Orthogonal Image Moment Invariants: Highly Discriminative Features for Pattern Recognition Applications

Orthogonal Image Moment Invariants: Highly Discriminative Features for Pattern Recognition Applications

G.A. Papakostas (Democritus University of Thrace, Greece), E.G. Karakasis (Democritus University of Thrace, Greece) and D.E. Koulouriotis (Democritus University of Thrace, Greece)
Copyright: © 2013 |Pages: 18
DOI: 10.4018/978-1-4666-3994-2.ch002
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This chapter focuses on the usage of image orthogonal moments as discrimination features in pattern recognition applications and discusses their main properties. Initially, the ability of the moments to carry information of an image with minimum redundancy is studied, while their capability to enclose distinctive information that uniquely describes the image’s content is also examined. Along these directions, the computational formulas of the most representative moment families will be defined analytically and the form of the corresponding moment invariants in each case will be derived. Appropriate experiments have taken place in order to investigate the description capabilities of each moment family, by applying them in several benchmark problems.
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A crucial part of a modern intelligent imaging system, which learns from its environment and interacts with it, is the pattern recognition procedure. In general, a pattern recognition process employs four stages:

  • 1.

    Image acquisition,

  • 2.

    Image pre-processing (denoising, filtering, etc.),

  • 3.

    Feature extraction and finally

  • 4.


The third step is probably the most complicated and it affects the overall performance of the system. A Feature Extraction Method (FEM) can be termed successful if the resulted features (descriptors) describe uniquely the processed object in a scene. The more successful the FEM, the more efficient the classification.

Image moments constitute an important FEM, which generates high discriminative features, able to capture the particular characteristics of the described pattern, which distinguish it among similar or totally different objects.

In the next sections the most representative moment families are described and their invariants are derived. Moreover, appropriate experimental scenarios for different pattern recognition applications will be arranged, in order to investigate the recognition capabilities of each moment family. For this reason, several benchmark datasets will be selected from the literature, by covering a wide spread of different applications such as face, facial expression, hand postures and object recognition of the artificial intelligence research field the general perspective of the chapter.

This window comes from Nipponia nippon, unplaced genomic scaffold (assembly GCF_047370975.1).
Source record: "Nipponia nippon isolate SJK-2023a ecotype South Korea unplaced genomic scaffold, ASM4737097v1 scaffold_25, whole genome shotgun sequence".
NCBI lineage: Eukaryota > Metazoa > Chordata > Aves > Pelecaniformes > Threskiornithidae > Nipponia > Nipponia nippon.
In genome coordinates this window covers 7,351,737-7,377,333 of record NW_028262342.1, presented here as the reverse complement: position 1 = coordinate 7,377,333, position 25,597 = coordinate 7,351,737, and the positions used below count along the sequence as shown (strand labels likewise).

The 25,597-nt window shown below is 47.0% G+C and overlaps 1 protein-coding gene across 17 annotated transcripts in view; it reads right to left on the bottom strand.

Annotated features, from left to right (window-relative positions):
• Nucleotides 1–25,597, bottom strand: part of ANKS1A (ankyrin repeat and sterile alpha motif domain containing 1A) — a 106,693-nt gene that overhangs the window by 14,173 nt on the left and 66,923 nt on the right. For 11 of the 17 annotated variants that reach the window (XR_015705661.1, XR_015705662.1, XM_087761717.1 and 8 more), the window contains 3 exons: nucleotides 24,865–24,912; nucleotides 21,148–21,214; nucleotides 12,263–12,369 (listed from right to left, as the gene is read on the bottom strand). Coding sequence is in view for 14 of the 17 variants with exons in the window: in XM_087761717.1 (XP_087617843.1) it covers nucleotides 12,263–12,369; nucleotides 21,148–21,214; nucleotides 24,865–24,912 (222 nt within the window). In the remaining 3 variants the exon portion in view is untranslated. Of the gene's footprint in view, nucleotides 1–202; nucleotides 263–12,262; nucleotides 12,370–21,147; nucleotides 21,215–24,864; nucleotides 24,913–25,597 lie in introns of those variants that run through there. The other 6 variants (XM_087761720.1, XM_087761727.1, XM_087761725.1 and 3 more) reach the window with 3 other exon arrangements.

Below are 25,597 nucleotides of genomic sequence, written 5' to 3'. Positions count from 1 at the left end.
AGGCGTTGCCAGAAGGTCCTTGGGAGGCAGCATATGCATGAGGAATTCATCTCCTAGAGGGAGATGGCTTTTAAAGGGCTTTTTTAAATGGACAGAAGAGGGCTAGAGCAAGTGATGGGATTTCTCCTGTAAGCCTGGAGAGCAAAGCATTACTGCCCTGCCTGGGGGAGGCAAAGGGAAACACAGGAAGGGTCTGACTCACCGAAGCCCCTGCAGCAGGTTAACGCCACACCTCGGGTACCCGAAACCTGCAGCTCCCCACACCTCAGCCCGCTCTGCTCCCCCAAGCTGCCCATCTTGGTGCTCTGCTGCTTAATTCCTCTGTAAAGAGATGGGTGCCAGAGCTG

Background In Image Moments

Although the first usage of moments in image understanding and analysis was a long time ago, they still preserve scientists’ interest. Image moments have been used successfully in image processing and pattern recognition after image normalization and proper selection, with Hu (Hu, 1962) being the pioneer in introducing a set of moment invariants for classification purposes. However, Hu invariants and geometric moments suffer from high information redundancy.

More precisely, geometric moments are the projection of the intensity function of an image onto specific monomials, which do not construct an orthogonal basis. Orthogonal moments came to overcome this disadvantage of the conventional moments used until then, since their kernels are orthogonal polynomials. This property of orthogonality gives to the corresponding moments the feature of minimum information redundancy, meaning that different moment orders describe different image parts of the image.

The first introduction of orthogonal moments in image analysis performed by Teague (Teague, 1980), who made use of Legendre (Papakostas et al., 2010a) and Zernike (Papakostas et al., 2010b, 2007a) moments in image processing. Other families of orthogonal moments were proposed through the years, such as Pseudo-Zernike (Papakostas et al., 2010b) and Fourier-Mellin (Papakostas et al., 2007b) moments, to better describe the image in process and to ensure robustness in noise presence. However, the above orthogonal moments used till the recent years, present some approximation errors due to the fact that the kernel polynomials are defined in the continuous space (Liao & Pawlak, 1996; Wee & Paramesran, 2007). Therefore, when the moments of a discrete intensity function are needed to be computed, some errors are generated which influence the final results.

Apart from some remarkable attempts that compute the theoretical image moment values (Liao & Pawlak, 1996; Wee & Paramesran, 2007), new moment families with discrete polynomial kernels, have been proposed, which permit the direct computation of the image moments in the discrete domain. Such discrete moment invariants are the Tchebichef (Mukundan et al., 2001), Krawtchouk (Yap et al., 2003), Hahn (Zhu et al., 2007a), and Racah ones (Zhu et al., 2007a), which present significant properties in describing an image in process.

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